The name "Corsican wine" is a kind of generic appellation that can be produced anywhere in Corsican. When there is no location accuracy, one usually has to deal with a bottle that comes from the east coast. It can also be divided into five "sub-regions" that correspond to the following localities: Calvi, Côteau du Cap Corse, Figari, Sartène, Porto Vecchio. If you want it's a bit like the "village" appellations of the continent.

A short list of words about the title: when you have a bottle of "Wine of Corsica – locality", often simply appears the name of the locality as for example "Calvi" instead of "Vin de Corse Calvi"

What I can tell you about all these appellations is much less formal than what I was able to tell you about the "Patrimonio" or the "Ajaccio". The reason lies in the terms of the decree. In order to be able to take on the appellation Corsican wine (more local or not), the winemaker will have to use one of the two emblematic grape varieties (Niellucciu or Sciaccarellu) or both to a minimum of 50%. This means that for the same appellation we can technically as well have in the bottle 25% and 25% of the two grape varieties as one can have a pure Niellucciu or a pure Sciaccarelu (the latter being much rarer).

Conclusion: for the most part, you will have to make your own initiation and discover the originality of the different domains. However, here are some comments on the different localities.

Corsican wine (without locality): most often from the eastern plain and mostly from Nielluciu. There are big productions of good quality but also some very nice smaller areas that are gaining more and more personality.

Corsican wine "Calvi" between Calvi and the red island, it is a predominantly granitic terroir that extends into plateaus and windswept hillsides.  It is still mostly the Nielluciu that we find, but the terroir makes it a slightly more flexible expression in general and a little more on the fruit than the heritage. Grenache and Syrah are sometimes invited for a good part in the assemblages.

Corsica wine "Coteau du Cap Corse". This terroir, made up of shale ridges, produces mainly whites and these are of a very beautiful minerality (I will talk about my favorite vintages, including some very beautiful whites, in a future article). Reds are very rare and are both powerful and fine.

Corsican wine "Sartène". Sartène wines are sun-drenched and are traditionally opulent and sensual. It is often the Reds of Sartène that win the most memberships. Nielluciu in particular, finds an expression all round and spicy.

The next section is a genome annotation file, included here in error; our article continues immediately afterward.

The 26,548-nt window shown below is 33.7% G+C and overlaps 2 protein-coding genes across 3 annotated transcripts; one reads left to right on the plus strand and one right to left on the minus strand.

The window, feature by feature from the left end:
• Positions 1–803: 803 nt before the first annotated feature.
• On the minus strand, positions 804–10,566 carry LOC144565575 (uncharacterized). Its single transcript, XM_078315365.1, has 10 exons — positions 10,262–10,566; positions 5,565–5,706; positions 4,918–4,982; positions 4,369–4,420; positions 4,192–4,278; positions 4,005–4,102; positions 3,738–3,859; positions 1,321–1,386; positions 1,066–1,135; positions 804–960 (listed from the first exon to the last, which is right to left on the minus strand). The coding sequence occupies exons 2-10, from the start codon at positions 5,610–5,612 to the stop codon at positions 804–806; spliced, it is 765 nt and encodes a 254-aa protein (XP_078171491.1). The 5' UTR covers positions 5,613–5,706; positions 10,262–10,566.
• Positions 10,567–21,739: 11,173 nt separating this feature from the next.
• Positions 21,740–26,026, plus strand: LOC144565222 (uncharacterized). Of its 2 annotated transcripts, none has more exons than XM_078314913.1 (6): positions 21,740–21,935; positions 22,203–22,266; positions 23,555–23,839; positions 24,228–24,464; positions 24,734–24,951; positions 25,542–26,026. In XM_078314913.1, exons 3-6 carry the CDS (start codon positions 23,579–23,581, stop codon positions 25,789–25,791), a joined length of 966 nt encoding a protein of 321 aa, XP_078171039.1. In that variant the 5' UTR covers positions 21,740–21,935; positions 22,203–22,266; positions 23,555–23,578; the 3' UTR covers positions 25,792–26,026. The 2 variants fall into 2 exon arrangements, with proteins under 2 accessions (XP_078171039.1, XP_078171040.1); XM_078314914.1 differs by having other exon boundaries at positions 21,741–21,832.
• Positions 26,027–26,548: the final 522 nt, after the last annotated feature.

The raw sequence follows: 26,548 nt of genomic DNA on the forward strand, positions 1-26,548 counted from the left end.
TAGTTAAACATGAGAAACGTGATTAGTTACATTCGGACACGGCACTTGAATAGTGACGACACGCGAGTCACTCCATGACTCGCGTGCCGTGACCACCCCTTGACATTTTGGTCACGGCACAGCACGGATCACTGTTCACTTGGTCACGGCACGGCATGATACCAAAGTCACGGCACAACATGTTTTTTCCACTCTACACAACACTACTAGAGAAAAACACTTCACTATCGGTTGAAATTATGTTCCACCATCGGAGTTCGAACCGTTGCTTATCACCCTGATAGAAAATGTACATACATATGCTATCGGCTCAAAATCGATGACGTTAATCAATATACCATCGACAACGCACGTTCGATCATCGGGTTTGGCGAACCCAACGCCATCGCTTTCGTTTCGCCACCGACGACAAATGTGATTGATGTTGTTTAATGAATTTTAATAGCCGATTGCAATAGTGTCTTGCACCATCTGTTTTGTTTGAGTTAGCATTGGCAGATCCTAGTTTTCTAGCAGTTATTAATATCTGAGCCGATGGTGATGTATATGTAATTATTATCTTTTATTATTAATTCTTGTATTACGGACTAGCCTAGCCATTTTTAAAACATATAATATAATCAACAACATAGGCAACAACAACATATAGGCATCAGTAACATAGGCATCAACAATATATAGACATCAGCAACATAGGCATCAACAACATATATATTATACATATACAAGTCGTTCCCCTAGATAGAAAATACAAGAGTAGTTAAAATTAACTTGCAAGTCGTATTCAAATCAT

Corsican wine "Figari": There, more wonders! Figari is a small terroir where you can see beautiful initiatives in terms of winemaking, especially those to revive a whole heritage of old grape varieties like Carcajholu Neru of which it would be the original terroir. Thanks to the initiative of a few winemakers, this terroir has a few elite wines in store for you. Some do not fall under the AOP "Wine of Corsica" for lack of respect for the decree on grape variety. We then have a "wine from France" from Figari that can reveal a nugget. To be fair it should be noted that several winemakers in several other terroirs of the island of beauty vinify with "the old Corsican grape variety" and suddenly do not benefit from the PDO on vintages yet very typical.

Corsican wine "Porto Vecchio": The terroir is quite similar to that of Figari especially from a climatic point of view where there are strong winds and summer droughts. Reds are in principle powerful (usually based on Niellucciu), fruity, spicy, or even with an animal connotation. Many are raised in barrels with some happiness.

You are ready to decipher the "AOP" appellations of Corsican red wines. If you had to remember only one thing from this article, remember the two basic grape varieties of the appellations that are Sciaccarellu and Niellucciu. Of course the Corsican terroir reserves other appellations such as the IGP (formerly "Wine of Country") and above all a mine of curiosity that are under the almost anonymous aegis of the "Vin de France". Indeed, Corsican winemakers always try to go further in the expression of their terroir and some make wines outside AOP based on "old Corsican grape" which are real treasures.

I find you in a next article, a little less technical or it will be about the favorite vintages not to be missed in the three colors …

Pieretti Estate
Pieretti Estate

And to accompany the bottles you will have unearthed it is this way!!

And to book it's this way…